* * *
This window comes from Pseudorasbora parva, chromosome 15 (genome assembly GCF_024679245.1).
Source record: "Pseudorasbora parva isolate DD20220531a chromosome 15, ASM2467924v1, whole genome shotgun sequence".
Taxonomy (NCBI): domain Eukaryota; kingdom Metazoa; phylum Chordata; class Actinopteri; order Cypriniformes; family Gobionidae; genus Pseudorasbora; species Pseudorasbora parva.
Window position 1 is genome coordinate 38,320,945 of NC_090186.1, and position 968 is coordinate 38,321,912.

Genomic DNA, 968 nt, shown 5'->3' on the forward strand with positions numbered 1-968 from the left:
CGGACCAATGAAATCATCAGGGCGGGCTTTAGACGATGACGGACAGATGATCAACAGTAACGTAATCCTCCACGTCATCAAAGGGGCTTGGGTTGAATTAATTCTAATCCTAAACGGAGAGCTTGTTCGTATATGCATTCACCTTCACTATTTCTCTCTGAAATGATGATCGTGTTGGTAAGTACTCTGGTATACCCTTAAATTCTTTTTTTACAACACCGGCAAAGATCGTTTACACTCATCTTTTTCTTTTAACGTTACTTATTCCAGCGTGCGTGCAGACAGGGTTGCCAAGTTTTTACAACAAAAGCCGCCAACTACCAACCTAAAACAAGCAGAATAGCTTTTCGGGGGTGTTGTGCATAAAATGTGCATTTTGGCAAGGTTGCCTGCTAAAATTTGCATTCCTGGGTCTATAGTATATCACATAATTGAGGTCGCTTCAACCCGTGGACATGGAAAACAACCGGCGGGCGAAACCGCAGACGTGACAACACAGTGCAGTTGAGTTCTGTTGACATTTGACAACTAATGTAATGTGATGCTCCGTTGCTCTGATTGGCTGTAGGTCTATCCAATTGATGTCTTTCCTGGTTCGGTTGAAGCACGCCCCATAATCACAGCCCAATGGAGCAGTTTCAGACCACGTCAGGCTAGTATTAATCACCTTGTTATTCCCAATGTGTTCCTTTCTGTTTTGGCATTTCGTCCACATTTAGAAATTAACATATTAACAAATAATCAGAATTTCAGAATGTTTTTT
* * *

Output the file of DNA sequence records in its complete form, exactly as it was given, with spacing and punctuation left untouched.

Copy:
This window comes from Pseudorasbora parva, chromosome 15 (genome assembly GCF_024679245.1).
Source record: "Pseudorasbora parva isolate DD20220531a chromosome 15, ASM2467924v1, whole genome shotgun sequence".
Taxonomy (NCBI): domain Eukaryota; kingdom Metazoa; phylum Chordata; class Actinopteri; order Cypriniformes; family Gobionidae; genus Pseudorasbora; species Pseudorasbora parva.
Window position 1 is genome coordinate 38,320,945 of NC_090186.1, and position 968 is coordinate 38,321,912.

Genomic DNA, 968 nt, shown 5'->3' on the forward strand with positions numbered 1-968 from the left:
CGGACCAATGAAATCATCAGGGCGGGCTTTAGACGATGACGGACAGATGATCAACAGTAACGTAATCCTCCACGTCATCAAAGGGGCTTGGGTTGAATTAATTCTAATCCTAAACGGAGAGCTTGTTCGTATATGCATTCACCTTCACTATTTCTCTCTGAAATGATGATCGTGTTGGTAAGTACTCTGGTATACCCTTAAATTCTTTTTTTACAACACCGGCAAAGATCGTTTACACTCATCTTTTTCTTTTAACGTTACTTATTCCAGCGTGCGTGCAGACAGGGTTGCCAAGTTTTTACAACAAAAGCCGCCAACTACCAACCTAAAACAAGCAGAATAGCTTTTCGGGGGTGTTGTGCATAAAATGTGCATTTTGGCAAGGTTGCCTGCTAAAATTTGCATTCCTGGGTCTATAGTATATCACATAATTGAGGTCGCTTCAACCCGTGGACATGGAAAACAACCGGCGGGCGAAACCGCAGACGTGACAACACAGTGCAGTTGAGTTCTGTTGACATTTGACAACTAATGTAATGTGATGCTCCGTTGCTCTGATTGGCTGTAGGTCTATCCAATTGATGTCTTTCCTGGTTCGGTTGAAGCACGCCCCATAATCACAGCCCAATGGAGCAGTTTCAGACCACGTCAGGCTAGTATTAATCACCTTGTTATTCCCAATGTGTTCCTTTCTGTTTTGGCATTTCGTCCACATTTAGAAATTAACATATTAACAAATAATCAGAATTTCAGAATGTTTTTT